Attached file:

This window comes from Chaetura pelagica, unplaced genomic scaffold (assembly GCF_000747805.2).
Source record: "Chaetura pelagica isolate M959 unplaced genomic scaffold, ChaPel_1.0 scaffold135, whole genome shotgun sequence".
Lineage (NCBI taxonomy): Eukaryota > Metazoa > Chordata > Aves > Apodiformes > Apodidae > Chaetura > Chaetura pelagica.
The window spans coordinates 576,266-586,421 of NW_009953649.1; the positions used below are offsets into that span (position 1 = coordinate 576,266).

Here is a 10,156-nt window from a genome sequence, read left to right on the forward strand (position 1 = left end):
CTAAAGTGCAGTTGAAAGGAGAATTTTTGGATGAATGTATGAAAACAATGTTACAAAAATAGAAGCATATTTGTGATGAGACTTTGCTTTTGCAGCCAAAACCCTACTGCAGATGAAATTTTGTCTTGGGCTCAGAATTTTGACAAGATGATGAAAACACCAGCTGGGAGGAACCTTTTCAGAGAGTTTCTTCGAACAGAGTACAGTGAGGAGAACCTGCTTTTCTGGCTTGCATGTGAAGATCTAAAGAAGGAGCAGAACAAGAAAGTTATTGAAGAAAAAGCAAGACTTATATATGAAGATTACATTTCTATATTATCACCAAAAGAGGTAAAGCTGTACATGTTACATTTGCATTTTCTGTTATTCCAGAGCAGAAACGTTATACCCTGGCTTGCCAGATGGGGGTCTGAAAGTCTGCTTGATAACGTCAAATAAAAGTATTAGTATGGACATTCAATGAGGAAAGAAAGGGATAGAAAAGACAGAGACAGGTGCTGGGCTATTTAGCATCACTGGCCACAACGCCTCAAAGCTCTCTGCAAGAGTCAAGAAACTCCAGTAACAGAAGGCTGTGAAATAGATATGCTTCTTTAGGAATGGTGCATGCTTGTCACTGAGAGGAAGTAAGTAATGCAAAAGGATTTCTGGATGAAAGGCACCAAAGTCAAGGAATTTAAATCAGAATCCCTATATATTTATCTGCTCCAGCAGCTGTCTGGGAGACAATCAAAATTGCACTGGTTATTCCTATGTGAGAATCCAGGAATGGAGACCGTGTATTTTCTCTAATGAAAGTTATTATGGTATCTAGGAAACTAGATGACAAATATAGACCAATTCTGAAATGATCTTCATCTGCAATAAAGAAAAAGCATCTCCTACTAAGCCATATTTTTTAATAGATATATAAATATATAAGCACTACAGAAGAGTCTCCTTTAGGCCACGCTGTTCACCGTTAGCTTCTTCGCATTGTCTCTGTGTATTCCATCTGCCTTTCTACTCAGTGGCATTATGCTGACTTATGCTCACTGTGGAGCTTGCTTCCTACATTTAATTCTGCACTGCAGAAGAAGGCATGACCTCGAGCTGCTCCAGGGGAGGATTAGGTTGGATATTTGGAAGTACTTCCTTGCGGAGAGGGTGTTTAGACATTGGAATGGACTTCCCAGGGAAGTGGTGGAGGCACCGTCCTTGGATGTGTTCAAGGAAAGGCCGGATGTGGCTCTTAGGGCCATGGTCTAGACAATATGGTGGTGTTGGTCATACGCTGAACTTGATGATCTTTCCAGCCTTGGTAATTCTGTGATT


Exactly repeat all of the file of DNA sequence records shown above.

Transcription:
This window comes from Chaetura pelagica, unplaced genomic scaffold (assembly GCF_000747805.2).
Source record: "Chaetura pelagica isolate M959 unplaced genomic scaffold, ChaPel_1.0 scaffold135, whole genome shotgun sequence".
Lineage (NCBI taxonomy): Eukaryota > Metazoa > Chordata > Aves > Apodiformes > Apodidae > Chaetura > Chaetura pelagica.
The window spans coordinates 576,266-586,421 of NW_009953649.1; the positions used below are offsets into that span (position 1 = coordinate 576,266).

Here is a 10,156-nt window from a genome sequence, read left to right on the forward strand (position 1 = left end):
CTAAAGTGCAGTTGAAAGGAGAATTTTTGGATGAATGTATGAAAACAATGTTACAAAAATAGAAGCATATTTGTGATGAGACTTTGCTTTTGCAGCCAAAACCCTACTGCAGATGAAATTTTGTCTTGGGCTCAGAATTTTGACAAGATGATGAAAACACCAGCTGGGAGGAACCTTTTCAGAGAGTTTCTTCGAACAGAGTACAGTGAGGAGAACCTGCTTTTCTGGCTTGCATGTGAAGATCTAAAGAAGGAGCAGAACAAGAAAGTTATTGAAGAAAAAGCAAGACTTATATATGAAGATTACATTTCTATATTATCACCAAAAGAGGTAAAGCTGTACATGTTACATTTGCATTTTCTGTTATTCCAGAGCAGAAACGTTATACCCTGGCTTGCCAGATGGGGGTCTGAAAGTCTGCTTGATAACGTCAAATAAAAGTATTAGTATGGACATTCAATGAGGAAAGAAAGGGATAGAAAAGACAGAGACAGGTGCTGGGCTATTTAGCATCACTGGCCACAACGCCTCAAAGCTCTCTGCAAGAGTCAAGAAACTCCAGTAACAGAAGGCTGTGAAATAGATATGCTTCTTTAGGAATGGTGCATGCTTGTCACTGAGAGGAAGTAAGTAATGCAAAAGGATTTCTGGATGAAAGGCACCAAAGTCAAGGAATTTAAATCAGAATCCCTATATATTTATCTGCTCCAGCAGCTGTCTGGGAGACAATCAAAATTGCACTGGTTATTCCTATGTGAGAATCCAGGAATGGAGACCGTGTATTTTCTCTAATGAAAGTTATTATGGTATCTAGGAAACTAGATGACAAATATAGACCAATTCTGAAATGATCTTCATCTGCAATAAAGAAAAAGCATCTCCTACTAAGCCATATTTTTTAATAGATATATAAATATATAAGCACTACAGAAGAGTCTCCTTTAGGCCACGCTGTTCACCGTTAGCTTCTTCGCATTGTCTCTGTGTATTCCATCTGCCTTTCTACTCAGTGGCATTATGCTGACTTATGCTCACTGTGGAGCTTGCTTCCTACATTTAATTCTGCACTGCAGAAGAAGGCATGACCTCGAGCTGCTCCAGGGGAGGATTAGGTTGGATATTTGGAAGTACTTCCTTGCGGAGAGGGTGTTTAGACATTGGAATGGACTTCCCAGGGAAGTGGTGGAGGCACCGTCCTTGGATGTGTTCAAGGAAAGGCCGGATGTGGCTCTTAGGGCCATGGTCTAGACAATATGGTGGTGTTGGTCATACGCTGAACTTGATGATCTTTCCAGCCTTGGTAATTCTGTGATT